Switchback Heaven: Climbing the Ladder of Kotor in Montenegro

Date: November 26, 2019
Vagabonding Day: 57
Location: Kotor, Montenegro

Located in the stunningly beautiful Bay of Kotor, the fortified city of Kotor is framed with a backdrop of mountains that rise dramatically from the Adriatic Sea. Most visitors to Kotor climb the 1355 steps to St. John’s Fortress (also called San Giovanni Fortress) perched above the town, but I was after the bigger challenge. I decided to hike the Ladder of Kotor instead, a trail which climbs the same hill in parallel and continues past the fortifications up to Krstac Pass.

The Ladder of Kotor Trail.

Also called the “Ladder of Cattaro”, the trail used to be the only available route to connect Kotor with Njegusi village and Cetinje further inland. A road now meanders up the mountains via a much longer serpentine route to connect the villages. I planned to hike up to Restaurant Nevjesta Jadrana, located on this same road, and then turn around. For those who want to hike only half of the distance, a one-way hike to or from this point is another option (assuming transportation can be arranged).

Another variation on the hike is to ascend or descend a portion of the trail via the steps to the Kotor fortifications. About halfway to the top of the ridge along the Ladder of Kotor, a path cuts over to the fortress – enabling visitors to hike both the Ladder of Kotor and the fortifications in a loop. The only issue is that this access point is *technically* forbidden as it avoids the 8 Euro entrance fee. According to my research, a guard is sometimes posted to prevent access. I really wanted to take this variation but I was a little worried about getting into the fortress through this secret back door. I’m lousy at breaking rules. I guess I would have to see when I got up there.

St. John’s Fortress as viewed from the Ladder of Kotor.

Ladder of Kotor

Elevation Gain: 3300 feet / 1000 meters
Distance: 8 miles round-trip / 13 km

My route hiking the Ladder of Kotor trail.
A close-up of the switchbacks on the Ladder of Kotor.

The trail starts just outside of Old Town opposite the north channel of the Scurda river. Since Daniel and I were staying in Old Town, I exited via the North Gate and then crossed the two bridges spanning both channels of the river. After the second bridge, I turned right at Bastion 3 restaurant (this restaurant is great by the way – we ate there twice). The trail begins by a power station and crosses back over the river before climbing uphill.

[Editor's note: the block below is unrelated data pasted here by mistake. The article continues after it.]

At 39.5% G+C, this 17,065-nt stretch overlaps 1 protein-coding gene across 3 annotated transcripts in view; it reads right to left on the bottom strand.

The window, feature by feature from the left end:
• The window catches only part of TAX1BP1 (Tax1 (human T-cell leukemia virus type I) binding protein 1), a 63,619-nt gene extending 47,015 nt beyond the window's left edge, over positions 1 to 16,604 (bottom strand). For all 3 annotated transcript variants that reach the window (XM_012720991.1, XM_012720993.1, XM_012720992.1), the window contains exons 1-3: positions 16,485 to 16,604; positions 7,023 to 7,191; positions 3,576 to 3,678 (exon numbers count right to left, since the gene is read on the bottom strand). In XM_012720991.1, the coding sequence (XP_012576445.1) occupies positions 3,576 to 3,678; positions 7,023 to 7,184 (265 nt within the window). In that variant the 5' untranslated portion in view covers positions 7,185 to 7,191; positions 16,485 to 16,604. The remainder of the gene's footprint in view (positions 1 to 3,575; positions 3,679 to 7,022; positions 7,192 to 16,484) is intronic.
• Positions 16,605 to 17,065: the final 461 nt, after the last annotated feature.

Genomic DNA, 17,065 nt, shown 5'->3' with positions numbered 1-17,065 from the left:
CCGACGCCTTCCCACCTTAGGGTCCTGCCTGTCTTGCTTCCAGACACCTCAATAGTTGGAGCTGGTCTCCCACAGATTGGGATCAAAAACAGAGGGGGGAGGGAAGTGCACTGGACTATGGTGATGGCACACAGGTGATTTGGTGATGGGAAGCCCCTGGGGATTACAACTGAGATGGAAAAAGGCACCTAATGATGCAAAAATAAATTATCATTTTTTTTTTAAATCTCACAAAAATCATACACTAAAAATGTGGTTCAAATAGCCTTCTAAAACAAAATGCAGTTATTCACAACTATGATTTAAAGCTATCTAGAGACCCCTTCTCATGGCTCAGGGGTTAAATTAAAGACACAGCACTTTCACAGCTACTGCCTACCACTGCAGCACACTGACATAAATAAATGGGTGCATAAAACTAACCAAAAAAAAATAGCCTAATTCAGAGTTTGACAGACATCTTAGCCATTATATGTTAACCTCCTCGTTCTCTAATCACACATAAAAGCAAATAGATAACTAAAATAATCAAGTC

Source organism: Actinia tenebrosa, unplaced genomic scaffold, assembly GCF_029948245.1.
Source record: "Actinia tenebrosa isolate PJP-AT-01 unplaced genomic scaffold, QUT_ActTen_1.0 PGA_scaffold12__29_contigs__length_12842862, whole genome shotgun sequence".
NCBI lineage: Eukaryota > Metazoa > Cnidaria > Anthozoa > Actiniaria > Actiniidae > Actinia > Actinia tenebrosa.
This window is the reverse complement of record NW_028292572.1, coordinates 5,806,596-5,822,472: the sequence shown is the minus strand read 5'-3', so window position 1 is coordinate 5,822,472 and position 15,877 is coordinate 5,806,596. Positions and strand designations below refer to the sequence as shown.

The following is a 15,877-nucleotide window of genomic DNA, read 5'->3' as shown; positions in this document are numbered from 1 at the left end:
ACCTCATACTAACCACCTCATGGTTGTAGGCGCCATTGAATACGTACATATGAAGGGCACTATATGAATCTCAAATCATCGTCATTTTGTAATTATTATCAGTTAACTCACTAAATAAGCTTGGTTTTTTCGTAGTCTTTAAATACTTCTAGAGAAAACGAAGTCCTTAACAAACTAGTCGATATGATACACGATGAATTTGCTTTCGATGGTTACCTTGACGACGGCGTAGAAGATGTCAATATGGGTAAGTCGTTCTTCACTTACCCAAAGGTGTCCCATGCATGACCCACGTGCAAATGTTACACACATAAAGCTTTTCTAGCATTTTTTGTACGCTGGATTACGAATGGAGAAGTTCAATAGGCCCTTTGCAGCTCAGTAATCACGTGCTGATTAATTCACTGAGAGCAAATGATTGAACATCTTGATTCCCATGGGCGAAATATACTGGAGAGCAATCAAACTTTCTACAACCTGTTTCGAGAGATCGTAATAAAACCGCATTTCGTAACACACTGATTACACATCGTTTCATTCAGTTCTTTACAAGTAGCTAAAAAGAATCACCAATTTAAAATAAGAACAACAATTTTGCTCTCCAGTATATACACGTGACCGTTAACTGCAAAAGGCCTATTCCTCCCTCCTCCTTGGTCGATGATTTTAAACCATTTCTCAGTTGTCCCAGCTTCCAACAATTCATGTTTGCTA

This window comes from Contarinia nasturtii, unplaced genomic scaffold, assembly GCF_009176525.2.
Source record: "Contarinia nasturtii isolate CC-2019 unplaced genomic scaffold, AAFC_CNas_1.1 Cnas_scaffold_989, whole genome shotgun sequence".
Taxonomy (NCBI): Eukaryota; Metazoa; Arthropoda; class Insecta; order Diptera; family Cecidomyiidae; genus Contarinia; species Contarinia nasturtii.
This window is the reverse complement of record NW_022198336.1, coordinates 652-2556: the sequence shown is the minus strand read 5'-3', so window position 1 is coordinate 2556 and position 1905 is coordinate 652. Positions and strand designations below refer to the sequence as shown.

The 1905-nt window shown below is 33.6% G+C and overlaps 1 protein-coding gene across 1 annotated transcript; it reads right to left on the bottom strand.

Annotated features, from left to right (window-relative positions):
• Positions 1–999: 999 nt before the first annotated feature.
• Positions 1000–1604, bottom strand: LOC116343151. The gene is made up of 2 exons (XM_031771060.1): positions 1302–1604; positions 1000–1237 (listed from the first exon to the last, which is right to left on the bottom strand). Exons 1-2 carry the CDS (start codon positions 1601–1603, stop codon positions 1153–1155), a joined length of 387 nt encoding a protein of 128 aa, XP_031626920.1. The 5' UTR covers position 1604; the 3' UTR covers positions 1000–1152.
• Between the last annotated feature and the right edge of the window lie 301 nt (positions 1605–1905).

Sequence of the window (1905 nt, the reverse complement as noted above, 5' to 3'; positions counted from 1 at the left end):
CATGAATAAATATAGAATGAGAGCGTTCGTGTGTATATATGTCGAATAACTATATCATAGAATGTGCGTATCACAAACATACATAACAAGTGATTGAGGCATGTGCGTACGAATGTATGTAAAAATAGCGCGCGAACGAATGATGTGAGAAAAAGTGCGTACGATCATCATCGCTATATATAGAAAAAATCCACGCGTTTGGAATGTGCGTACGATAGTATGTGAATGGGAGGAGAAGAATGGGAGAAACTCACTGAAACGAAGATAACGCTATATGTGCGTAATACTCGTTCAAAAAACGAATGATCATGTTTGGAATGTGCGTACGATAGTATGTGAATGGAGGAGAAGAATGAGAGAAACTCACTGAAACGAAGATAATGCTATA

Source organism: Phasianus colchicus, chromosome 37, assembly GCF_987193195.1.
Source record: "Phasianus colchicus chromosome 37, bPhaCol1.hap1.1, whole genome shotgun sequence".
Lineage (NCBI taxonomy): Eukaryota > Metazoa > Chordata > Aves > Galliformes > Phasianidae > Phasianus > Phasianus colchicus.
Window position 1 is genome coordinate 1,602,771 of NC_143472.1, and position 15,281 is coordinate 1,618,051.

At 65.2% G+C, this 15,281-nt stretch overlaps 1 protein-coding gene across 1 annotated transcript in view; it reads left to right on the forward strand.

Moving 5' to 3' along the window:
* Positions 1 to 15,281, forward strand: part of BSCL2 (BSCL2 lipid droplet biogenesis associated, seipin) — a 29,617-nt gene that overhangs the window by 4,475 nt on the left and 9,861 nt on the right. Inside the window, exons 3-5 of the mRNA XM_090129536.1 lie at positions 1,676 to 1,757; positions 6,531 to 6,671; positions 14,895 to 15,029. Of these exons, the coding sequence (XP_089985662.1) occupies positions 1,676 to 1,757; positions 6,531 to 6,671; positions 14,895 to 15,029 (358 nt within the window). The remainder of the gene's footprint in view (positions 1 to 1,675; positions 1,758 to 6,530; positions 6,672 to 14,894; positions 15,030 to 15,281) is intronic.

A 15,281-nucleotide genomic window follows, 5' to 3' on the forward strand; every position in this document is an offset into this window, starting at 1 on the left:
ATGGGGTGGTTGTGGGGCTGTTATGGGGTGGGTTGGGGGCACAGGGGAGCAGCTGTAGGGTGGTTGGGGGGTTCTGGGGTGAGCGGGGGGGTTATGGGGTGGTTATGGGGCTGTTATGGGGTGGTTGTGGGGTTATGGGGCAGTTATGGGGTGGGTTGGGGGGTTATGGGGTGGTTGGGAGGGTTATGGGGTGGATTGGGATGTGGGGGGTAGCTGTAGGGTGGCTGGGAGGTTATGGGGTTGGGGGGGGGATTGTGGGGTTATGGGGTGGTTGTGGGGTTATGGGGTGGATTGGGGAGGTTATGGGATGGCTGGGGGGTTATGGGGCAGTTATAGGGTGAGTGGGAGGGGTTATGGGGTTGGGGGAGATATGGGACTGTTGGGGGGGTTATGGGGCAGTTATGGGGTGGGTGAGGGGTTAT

The north channel of the Scurda River was dry for this hike, but was full of water after the rains the following day.
The Trailhead for the Ladder of Kotor.

The infamous switchbacks begin almost immediately after crossing the bridge. Apparently there are over 70 switchbacks on the Ladder of Kotor trail. I was just about hopping up and down with excitement as I gazed uphill at the magnificent switchbacks beckoning me from above. Most people don’t really like switchbacks all that much but not me. I LOVE switchbacks.

Let the switchbacks begin!
Looking down on the first set of switchbacks.
This goat is munching on some pomegranate trees.
The goat regards the Bay of Kotor.

After passing some goats (hello, goats!), I continued up the hill until I passed a couple of stone cottages. Both advertised food and refreshments although neither seemed to be open at the moment. It was clear that people lived in these cottages as laundry flapped lazily in the breeze.

Looking up towards the fortifications at the beginning of the hike.
This cottage sells drinks and snacks to hikers.
Another view of St. John’s Fortress.

At this point, a path veered off to the fortress and I could see a ladder propped up against the back to allow entry via a small window. I wondered if I’d be able to get in on my way back down.

The forbidden back door entrance to the fortifications.
Obligatory selfie in front of the Kotor Fortress.

I ignored the side trail and continued up the switchbacks towards a ridge which I assumed to be the top. I was sadly disappointed – the trail angled south for a bit and then zig-zagged uphill towards a different ridge face.